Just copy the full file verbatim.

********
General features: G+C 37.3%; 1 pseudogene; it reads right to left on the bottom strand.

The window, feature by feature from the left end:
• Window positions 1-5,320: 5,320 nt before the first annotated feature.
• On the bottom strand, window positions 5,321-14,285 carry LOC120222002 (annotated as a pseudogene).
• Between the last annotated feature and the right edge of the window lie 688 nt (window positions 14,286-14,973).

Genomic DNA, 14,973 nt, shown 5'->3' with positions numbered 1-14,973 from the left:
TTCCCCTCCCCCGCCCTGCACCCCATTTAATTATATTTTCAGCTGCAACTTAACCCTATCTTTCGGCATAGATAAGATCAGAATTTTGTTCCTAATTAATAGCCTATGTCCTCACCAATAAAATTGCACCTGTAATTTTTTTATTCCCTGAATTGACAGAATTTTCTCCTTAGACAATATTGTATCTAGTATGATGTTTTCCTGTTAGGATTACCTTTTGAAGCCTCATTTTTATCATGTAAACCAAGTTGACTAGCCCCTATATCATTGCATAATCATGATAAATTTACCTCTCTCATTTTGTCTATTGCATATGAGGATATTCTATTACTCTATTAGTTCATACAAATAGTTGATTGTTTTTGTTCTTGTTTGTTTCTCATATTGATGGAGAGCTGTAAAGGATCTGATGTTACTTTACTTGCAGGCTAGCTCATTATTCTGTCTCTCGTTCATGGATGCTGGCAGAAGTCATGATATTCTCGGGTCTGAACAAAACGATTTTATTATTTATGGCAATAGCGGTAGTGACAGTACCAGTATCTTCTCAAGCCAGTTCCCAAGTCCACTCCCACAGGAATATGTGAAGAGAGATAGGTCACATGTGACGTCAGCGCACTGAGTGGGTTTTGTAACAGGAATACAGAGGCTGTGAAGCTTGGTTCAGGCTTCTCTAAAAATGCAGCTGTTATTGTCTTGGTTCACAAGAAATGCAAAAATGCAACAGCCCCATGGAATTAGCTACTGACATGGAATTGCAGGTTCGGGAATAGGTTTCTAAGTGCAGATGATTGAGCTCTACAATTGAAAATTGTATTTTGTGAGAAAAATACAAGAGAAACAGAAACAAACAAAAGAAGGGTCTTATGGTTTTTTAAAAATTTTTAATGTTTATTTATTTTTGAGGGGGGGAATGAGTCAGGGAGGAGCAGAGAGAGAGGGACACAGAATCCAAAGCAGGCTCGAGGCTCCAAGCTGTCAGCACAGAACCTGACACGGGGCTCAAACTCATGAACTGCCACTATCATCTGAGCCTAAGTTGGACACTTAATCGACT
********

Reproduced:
General features: G+C 37.3%; 1 pseudogene; it reads right to left on the bottom strand.

The window, feature by feature from the left end:
• Window positions 1-5,320: 5,320 nt before the first annotated feature.
• On the bottom strand, window positions 5,321-14,285 carry LOC120222002 (annotated as a pseudogene).
• Between the last annotated feature and the right edge of the window lie 688 nt (window positions 14,286-14,973).

Genomic DNA, 14,973 nt, shown 5'->3' with positions numbered 1-14,973 from the left:
TTCCCCTCCCCCGCCCTGCACCCCATTTAATTATATTTTCAGCTGCAACTTAACCCTATCTTTCGGCATAGATAAGATCAGAATTTTGTTCCTAATTAATAGCCTATGTCCTCACCAATAAAATTGCACCTGTAATTTTTTTATTCCCTGAATTGACAGAATTTTCTCCTTAGACAATATTGTATCTAGTATGATGTTTTCCTGTTAGGATTACCTTTTGAAGCCTCATTTTTATCATGTAAACCAAGTTGACTAGCCCCTATATCATTGCATAATCATGATAAATTTACCTCTCTCATTTTGTCTATTGCATATGAGGATATTCTATTACTCTATTAGTTCATACAAATAGTTGATTGTTTTTGTTCTTGTTTGTTTCTCATATTGATGGAGAGCTGTAAAGGATCTGATGTTACTTTACTTGCAGGCTAGCTCATTATTCTGTCTCTCGTTCATGGATGCTGGCAGAAGTCATGATATTCTCGGGTCTGAACAAAACGATTTTATTATTTATGGCAATAGCGGTAGTGACAGTACCAGTATCTTCTCAAGCCAGTTCCCAAGTCCACTCCCACAGGAATATGTGAAGAGAGATAGGTCACATGTGACGTCAGCGCACTGAGTGGGTTTTGTAACAGGAATACAGAGGCTGTGAAGCTTGGTTCAGGCTTCTCTAAAAATGCAGCTGTTATTGTCTTGGTTCACAAGAAATGCAAAAATGCAACAGCCCCATGGAATTAGCTACTGACATGGAATTGCAGGTTCGGGAATAGGTTTCTAAGTGCAGATGATTGAGCTCTACAATTGAAAATTGTATTTTGTGAGAAAAATACAAGAGAAACAGAAACAAACAAAAGAAGGGTCTTATGGTTTTTTAAAAATTTTTAATGTTTATTTATTTTTGAGGGGGGGAATGAGTCAGGGAGGAGCAGAGAGAGAGGGACACAGAATCCAAAGCAGGCTCGAGGCTCCAAGCTGTCAGCACAGAACCTGACACGGGGCTCAAACTCATGAACTGCCACTATCATCTGAGCCTAAGTTGGACACTTAATCGACT